NURSING HOME SELECTIVITY
Nursing homes are the kind of places that care for the sickest and most vulnerable among us. That is certainly true and, for the most part, these facilities do an excellent job of caring, comforting and maximizing the potential of their residents.
But there is one area of nursing home policy that has always bothered me and when I talk to people about it they are surprised unless they have had experience with the rules around admission and discharge.
Nursing homes interview patients before admission to make sure they can provide the proper care for a potential resident. That is a standard process and it protects both the patient and the facility. There are times when admission is not appropriate and when that happens families end up in a state of chaos.
Also keep in mind the reality that nursing homes are mostly owned by for-profit corporations and they have to guard the bottom line carefully in order to stay in business. That means that they have to make sure that they do not have too many residents whose payment source is Medicaid because Medicaid underfunds nursing home care.
Let me give you a fictional example based on cases I have seen. Joe is an 85 year old man who has been hospitalized for pneumonia and he is weak and needs more time to recover. His family believes it is assured he will be transferred to an extended care facility for recovery and to regain his strength. But there is one problem.
Joe has dementia and during his hospital stay he has been belligerent to the staff and has presented what are called “behavioral problems”. The nursing home his family had hoped to place him in has reviewed his case and denied him admission based on his behavior. It is also clear to the family, as well as the nursing home, that Joe may never return home and end up a long-term nursing home resident.
Nursing homes can deny admission to people they believe will upset other patients or who require a level of care they feel they cannot provide. Joe’s family has to now shop around for a facility that will admit Joe as a possible long-term resident. The discharge planning nurses at the hospital provide the family with a list of facilities to contact.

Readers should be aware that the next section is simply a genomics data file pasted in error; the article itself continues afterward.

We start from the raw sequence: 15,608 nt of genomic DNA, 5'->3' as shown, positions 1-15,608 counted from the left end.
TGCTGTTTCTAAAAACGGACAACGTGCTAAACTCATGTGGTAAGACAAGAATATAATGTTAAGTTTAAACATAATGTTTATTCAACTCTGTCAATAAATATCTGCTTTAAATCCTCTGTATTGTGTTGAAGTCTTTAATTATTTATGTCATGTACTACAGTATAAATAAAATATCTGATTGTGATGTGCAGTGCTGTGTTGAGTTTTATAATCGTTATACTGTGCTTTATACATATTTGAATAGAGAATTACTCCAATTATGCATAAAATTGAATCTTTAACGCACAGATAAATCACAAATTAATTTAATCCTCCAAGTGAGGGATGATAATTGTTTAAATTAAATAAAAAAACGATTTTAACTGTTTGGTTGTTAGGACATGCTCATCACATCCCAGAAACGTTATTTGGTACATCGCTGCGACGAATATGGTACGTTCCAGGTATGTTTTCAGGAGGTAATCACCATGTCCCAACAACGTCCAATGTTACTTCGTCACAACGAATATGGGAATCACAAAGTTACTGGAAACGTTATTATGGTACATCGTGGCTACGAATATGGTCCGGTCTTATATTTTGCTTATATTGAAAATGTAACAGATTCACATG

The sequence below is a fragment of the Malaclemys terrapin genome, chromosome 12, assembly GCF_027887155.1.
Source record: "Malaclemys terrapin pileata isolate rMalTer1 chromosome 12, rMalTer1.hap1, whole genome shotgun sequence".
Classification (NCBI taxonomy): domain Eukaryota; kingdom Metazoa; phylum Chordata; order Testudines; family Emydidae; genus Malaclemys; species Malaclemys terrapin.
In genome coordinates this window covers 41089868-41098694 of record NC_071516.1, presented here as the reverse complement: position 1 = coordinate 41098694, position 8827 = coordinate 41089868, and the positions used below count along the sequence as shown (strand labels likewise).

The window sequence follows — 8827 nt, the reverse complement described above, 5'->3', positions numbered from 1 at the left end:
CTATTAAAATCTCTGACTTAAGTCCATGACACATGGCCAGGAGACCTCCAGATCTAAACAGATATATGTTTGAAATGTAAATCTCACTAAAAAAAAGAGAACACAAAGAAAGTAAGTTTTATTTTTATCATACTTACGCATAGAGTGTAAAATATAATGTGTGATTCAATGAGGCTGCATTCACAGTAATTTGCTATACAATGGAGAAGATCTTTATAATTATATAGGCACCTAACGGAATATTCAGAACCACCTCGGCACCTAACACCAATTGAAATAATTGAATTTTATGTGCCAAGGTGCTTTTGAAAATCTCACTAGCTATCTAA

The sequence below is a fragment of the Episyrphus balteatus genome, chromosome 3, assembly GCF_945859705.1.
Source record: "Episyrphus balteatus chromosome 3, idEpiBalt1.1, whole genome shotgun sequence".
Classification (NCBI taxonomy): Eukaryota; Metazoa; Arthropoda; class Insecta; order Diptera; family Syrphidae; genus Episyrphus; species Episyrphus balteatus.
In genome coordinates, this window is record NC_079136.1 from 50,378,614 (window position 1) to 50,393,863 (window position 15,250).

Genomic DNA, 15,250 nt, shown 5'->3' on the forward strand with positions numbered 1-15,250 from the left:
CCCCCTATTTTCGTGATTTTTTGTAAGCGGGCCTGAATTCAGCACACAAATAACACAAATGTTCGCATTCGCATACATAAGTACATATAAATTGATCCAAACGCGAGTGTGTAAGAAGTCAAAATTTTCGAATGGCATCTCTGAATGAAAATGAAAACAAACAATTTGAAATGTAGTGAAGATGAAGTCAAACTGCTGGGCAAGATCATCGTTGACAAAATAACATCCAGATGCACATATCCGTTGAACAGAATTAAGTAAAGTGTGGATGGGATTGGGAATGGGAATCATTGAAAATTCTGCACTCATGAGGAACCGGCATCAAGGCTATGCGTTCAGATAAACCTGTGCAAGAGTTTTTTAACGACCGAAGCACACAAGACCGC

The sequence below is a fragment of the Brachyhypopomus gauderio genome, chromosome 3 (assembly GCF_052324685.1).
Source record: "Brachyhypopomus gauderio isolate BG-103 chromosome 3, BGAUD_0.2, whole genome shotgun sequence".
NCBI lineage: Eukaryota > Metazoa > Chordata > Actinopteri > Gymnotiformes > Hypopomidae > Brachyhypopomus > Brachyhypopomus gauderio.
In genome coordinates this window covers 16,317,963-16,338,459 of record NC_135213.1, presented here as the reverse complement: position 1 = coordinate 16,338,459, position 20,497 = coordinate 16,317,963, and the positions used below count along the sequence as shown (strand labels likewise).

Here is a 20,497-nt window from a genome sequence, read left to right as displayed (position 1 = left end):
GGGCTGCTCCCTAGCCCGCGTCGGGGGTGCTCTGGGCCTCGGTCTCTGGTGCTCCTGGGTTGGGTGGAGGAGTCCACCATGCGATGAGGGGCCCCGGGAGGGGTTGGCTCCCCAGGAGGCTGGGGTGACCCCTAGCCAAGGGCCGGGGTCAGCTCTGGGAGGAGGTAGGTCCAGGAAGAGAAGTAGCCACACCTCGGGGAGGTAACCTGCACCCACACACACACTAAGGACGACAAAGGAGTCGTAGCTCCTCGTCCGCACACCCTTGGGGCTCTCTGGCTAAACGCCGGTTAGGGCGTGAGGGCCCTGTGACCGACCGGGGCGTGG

They find a nursing home that has a special dementia unit and they arrange for the admission official at that facility to interview Joe. They are willing to admit him but they tell the family that if Joe’s behavior gets worse and he becomes more difficult to care for they will have to discharge him.
The facility willing to accept him is an hour drive from the family’s home and they make plans to have Joe admitted because they have no other options. If they are lucky Joe will be able to stay at that nursing home. He may be eligible for 100 days of care paid for by Medicare as part of his recovery. After that, the family will have to pay about $10,000 a month ( a variable figure that is facility dependent) to keep him in the nursing home.
Families I have worked with in the past have always been shocked when they find out that a father or mother will not automatically be placed in a nursing home if things get worse. It is stressful enough caring for an ailing parent at home and placing a loved one in a nursing home is traumatic for everyone. Once that placement happens a person would hope for some sort of relief but knowing that they may get a call to bring their mother or father home because of bad behavior makes life difficult.
I am writing about this situation not to blame anyone for what happens, but to alert families to a potential problem they may have to deal with as they care for aging family members.